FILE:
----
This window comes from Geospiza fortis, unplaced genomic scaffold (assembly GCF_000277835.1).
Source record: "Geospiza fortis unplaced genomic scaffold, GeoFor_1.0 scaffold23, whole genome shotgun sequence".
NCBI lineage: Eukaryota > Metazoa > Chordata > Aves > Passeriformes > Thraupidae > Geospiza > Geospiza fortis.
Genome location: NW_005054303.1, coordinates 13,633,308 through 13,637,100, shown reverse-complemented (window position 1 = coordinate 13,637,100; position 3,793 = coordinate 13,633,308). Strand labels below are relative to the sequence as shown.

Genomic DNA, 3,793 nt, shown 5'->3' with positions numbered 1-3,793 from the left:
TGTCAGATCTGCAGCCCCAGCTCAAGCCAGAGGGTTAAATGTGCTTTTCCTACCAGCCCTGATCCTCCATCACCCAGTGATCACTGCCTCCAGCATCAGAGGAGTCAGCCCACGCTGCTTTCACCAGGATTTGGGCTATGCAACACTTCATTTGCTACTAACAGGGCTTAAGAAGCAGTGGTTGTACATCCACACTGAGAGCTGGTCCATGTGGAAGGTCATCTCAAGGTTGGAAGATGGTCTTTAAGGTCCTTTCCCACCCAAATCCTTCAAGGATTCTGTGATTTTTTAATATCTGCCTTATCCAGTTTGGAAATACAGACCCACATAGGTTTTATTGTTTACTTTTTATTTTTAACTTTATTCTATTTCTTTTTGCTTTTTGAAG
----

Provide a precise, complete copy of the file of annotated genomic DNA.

This window comes from Geospiza fortis, unplaced genomic scaffold (assembly GCF_000277835.1).
Source record: "Geospiza fortis unplaced genomic scaffold, GeoFor_1.0 scaffold23, whole genome shotgun sequence".
NCBI lineage: Eukaryota > Metazoa > Chordata > Aves > Passeriformes > Thraupidae > Geospiza > Geospiza fortis.
Genome location: NW_005054303.1, coordinates 13,633,308 through 13,637,100, shown reverse-complemented (window position 1 = coordinate 13,637,100; position 3,793 = coordinate 13,633,308). Strand labels below are relative to the sequence as shown.

Genomic DNA, 3,793 nt, shown 5'->3' with positions numbered 1-3,793 from the left:
TGTCAGATCTGCAGCCCCAGCTCAAGCCAGAGGGTTAAATGTGCTTTTCCTACCAGCCCTGATCCTCCATCACCCAGTGATCACTGCCTCCAGCATCAGAGGAGTCAGCCCACGCTGCTTTCACCAGGATTTGGGCTATGCAACACTTCATTTGCTACTAACAGGGCTTAAGAAGCAGTGGTTGTACATCCACACTGAGAGCTGGTCCATGTGGAAGGTCATCTCAAGGTTGGAAGATGGTCTTTAAGGTCCTTTCCCACCCAAATCCTTCAAGGATTCTGTGATTTTTTAATATCTGCCTTATCCAGTTTGGAAATACAGACCCACATAGGTTTTATTGTTTACTTTTTATTTTTAACTTTATTCTATTTCTTTTTGCTTTTTGAAG